Robinson was guarding Marcus Smart at first, but a switch resulted in him having to defend Jaylen Brown at the rim. 

Adding to the ease in which Boston got this score, was the fact that Miami’s lone layer of rim protection on that play was Goran Dragic, who had no chance of stopping Brown at point-blank range

And where was Adebayo on this play? Just outside of the paint defending Theis, who was squared up behind the 3-point line.


The one adjustment we all saw coming in Game 3, was Boston using Smart defensively for longer, more sustained stretches against Dragic. 

NBA Advanced Stats show that Smart guarded Dragic for three minutes, 34 seconds in Game 3, longer than any other Celtics player.

That’s a sharp contrast from what we saw in Games 1 and 2 when there was at least one player who defended Dragic more than Smart. 

In the three games, Smart has limited Dragic to just 1-for-5 shooting with just three points scored. 

And in Game 3, Dragic scored just 11 points on 2-for-10 shooting from the field. Those two made baskets came against Boston bigs in Theis and Grant Williams. 

Smart is a member of the NBA’s All-Defensive First Team, so what he did in Game 3 was what a player with his credentials should be doing in a must-win kind of game. 


This was one of the easier adjustments for Boston to make because the solution didn’t require any additional film study or going through practice.

Stick with your man. Contest shots. Do those two things consistently and you can live with the results. 

As this series has worn on, Boston’s defense against the Heat’s potent attack from beyond the 3-point line has improved.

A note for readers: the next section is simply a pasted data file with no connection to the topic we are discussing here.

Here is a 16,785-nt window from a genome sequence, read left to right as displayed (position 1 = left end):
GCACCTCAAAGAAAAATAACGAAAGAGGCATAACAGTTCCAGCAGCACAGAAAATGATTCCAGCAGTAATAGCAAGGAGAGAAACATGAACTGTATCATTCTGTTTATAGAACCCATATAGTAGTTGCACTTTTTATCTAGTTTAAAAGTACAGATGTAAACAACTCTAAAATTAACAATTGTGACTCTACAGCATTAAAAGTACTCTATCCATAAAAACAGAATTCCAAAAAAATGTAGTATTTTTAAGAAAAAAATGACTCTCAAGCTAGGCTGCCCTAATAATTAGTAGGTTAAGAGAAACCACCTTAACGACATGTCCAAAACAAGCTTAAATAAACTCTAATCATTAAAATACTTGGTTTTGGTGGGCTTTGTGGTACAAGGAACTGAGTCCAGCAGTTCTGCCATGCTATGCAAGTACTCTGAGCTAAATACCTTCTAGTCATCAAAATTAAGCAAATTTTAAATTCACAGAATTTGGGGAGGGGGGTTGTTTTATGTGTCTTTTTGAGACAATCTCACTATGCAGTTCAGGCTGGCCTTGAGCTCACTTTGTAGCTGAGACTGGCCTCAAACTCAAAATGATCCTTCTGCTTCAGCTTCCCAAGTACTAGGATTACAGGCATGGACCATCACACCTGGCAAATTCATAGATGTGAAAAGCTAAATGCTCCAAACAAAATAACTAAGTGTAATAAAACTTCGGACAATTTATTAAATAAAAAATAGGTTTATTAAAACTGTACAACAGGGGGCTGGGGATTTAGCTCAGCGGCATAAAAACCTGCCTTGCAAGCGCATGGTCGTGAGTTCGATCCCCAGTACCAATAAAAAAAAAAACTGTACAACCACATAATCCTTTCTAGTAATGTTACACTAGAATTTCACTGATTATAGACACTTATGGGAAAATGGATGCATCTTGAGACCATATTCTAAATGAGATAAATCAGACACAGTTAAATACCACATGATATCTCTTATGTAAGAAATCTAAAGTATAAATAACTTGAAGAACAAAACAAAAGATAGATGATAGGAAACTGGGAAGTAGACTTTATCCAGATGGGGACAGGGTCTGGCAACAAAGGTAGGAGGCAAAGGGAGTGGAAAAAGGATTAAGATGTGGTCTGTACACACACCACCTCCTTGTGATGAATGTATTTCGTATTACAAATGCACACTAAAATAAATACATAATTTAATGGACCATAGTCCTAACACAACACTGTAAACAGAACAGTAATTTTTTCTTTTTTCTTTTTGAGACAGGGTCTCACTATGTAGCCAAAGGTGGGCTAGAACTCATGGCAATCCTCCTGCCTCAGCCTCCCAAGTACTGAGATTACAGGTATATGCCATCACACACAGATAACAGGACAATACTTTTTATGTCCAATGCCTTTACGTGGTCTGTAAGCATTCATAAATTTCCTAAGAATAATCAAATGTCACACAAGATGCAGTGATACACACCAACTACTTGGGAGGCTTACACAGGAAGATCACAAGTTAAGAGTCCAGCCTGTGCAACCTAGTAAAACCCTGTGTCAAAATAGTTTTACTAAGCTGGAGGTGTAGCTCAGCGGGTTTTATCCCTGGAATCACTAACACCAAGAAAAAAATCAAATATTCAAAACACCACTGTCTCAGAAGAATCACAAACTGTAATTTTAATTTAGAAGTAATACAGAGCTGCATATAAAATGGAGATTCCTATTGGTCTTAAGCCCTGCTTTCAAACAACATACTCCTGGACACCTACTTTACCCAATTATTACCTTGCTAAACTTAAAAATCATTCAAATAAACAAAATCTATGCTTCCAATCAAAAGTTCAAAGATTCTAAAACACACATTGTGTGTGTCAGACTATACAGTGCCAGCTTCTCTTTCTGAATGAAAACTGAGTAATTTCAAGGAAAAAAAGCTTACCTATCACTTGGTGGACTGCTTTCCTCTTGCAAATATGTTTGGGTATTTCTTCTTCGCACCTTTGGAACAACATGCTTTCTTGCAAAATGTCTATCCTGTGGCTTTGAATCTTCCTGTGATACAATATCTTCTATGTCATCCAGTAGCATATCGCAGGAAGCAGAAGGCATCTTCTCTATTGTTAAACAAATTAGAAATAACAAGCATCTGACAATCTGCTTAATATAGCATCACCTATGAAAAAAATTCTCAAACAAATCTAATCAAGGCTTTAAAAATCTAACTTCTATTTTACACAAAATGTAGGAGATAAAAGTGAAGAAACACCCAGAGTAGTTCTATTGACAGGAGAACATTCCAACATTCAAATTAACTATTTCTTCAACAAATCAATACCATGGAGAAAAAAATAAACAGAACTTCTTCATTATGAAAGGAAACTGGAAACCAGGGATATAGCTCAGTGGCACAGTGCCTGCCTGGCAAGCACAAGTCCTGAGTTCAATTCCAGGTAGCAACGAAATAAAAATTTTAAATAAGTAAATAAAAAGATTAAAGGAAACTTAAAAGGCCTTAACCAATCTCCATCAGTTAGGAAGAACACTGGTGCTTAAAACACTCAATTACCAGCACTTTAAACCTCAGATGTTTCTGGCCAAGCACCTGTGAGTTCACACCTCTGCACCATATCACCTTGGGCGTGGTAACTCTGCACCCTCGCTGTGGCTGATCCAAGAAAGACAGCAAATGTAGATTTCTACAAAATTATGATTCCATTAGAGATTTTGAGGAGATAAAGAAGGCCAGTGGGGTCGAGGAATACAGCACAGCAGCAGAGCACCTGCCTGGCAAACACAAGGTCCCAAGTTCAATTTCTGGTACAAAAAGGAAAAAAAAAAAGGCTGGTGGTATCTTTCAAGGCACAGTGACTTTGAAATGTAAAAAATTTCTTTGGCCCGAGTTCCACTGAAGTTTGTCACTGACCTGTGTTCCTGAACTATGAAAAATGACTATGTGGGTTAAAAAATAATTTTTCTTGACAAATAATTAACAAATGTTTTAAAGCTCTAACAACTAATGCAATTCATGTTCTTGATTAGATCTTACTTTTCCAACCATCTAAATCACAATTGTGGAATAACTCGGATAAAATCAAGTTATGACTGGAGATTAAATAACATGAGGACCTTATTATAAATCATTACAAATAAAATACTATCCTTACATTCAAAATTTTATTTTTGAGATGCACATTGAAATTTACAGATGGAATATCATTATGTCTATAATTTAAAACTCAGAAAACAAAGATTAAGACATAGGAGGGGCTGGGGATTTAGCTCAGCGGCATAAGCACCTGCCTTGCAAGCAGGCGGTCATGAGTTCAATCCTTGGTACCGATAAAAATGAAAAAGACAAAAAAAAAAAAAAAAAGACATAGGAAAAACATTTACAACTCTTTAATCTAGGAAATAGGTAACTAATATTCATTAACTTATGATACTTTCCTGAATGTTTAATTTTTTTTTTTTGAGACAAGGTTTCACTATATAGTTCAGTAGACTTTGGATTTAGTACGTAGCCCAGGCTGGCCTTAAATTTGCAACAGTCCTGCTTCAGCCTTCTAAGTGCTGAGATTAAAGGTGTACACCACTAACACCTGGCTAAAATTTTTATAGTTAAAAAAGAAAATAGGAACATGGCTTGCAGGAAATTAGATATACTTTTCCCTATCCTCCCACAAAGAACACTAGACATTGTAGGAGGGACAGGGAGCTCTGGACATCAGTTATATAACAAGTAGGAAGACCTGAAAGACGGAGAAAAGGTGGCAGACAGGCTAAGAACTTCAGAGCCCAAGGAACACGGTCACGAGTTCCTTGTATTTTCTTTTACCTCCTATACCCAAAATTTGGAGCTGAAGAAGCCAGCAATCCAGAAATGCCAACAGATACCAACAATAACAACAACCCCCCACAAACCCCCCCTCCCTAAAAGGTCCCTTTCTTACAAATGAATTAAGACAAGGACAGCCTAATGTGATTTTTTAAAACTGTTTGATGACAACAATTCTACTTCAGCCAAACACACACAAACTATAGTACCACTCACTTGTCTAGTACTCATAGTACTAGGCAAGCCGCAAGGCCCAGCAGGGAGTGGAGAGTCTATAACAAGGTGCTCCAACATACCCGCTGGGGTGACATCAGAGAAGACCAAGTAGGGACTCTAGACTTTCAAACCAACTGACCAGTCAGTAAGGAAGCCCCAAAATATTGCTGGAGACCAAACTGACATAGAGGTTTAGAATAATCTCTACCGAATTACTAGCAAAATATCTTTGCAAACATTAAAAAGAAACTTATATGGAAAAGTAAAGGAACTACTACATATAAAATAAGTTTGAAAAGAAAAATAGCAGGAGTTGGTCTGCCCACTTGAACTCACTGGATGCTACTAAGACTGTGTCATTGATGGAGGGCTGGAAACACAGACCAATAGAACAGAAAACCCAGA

In Game 1, Miami shot 44.4 percent (16-for-36) on three-point attempts. 

Game 2 saw Boston clean up a few things and get that number down to 32.6 percent (14-for-43). 

So it’s no coincidence that the Celtics' first breakthrough in the series came in Game 3 when they held the Heat to 27.3 percent (12-for-44) from 3-point range. 

Boston did a much better job closing out on shooters in Game 3 which meant some weren’t shooting as much as they’re used to while others continued to fire away only for those shots to more times than not, be off the mark. 


For many Celtics fans - and a few sports scribes like myself - one of the more frustrating things to watch was Boston trying to score in isolation plays after building up a big lead.

Not only has it more times than not proven itself to not work, but it’s one of the absolute greatest weaknesses with this team. 

Because even when you look to take advantage of a mismatch, there’s still a certain amount of ball movement that typically comes into play. 


In Games 1 and 2 of the Heat series, there were just too many instances in which players passed on the concept of keeping the ball movement at a high level which fueled the lead they are trying to maintain. 

Boston is averaging 0.64 points per possession out of isolation plays in the playoffs.

What we have seen from this Celtics team, is that they are at their best when they are getting points in transition based upon what they are doing on the defensive end of the floor. 

One of the more telling sequences from Game 3 was a Brown block that led to a breakaway dunk for Tatum.

Boston averages 1.16 transition points-per-possession which ranks third among playoff teams and tops among those still playing. 

Such plays serve two purposes: They result in relatively easy points against a team that’s hard to score upon consistently. 

And beyond that, it’s sticking to what you do well that works. 

That sequence of plays -- the block by Brown, the breakaway dunk for Tatum -- were part of the Celtics' 12-2 run to close out the second quarter, the type of run that tends to mean more when the game is over and all the receipts that led to the win are tallied up.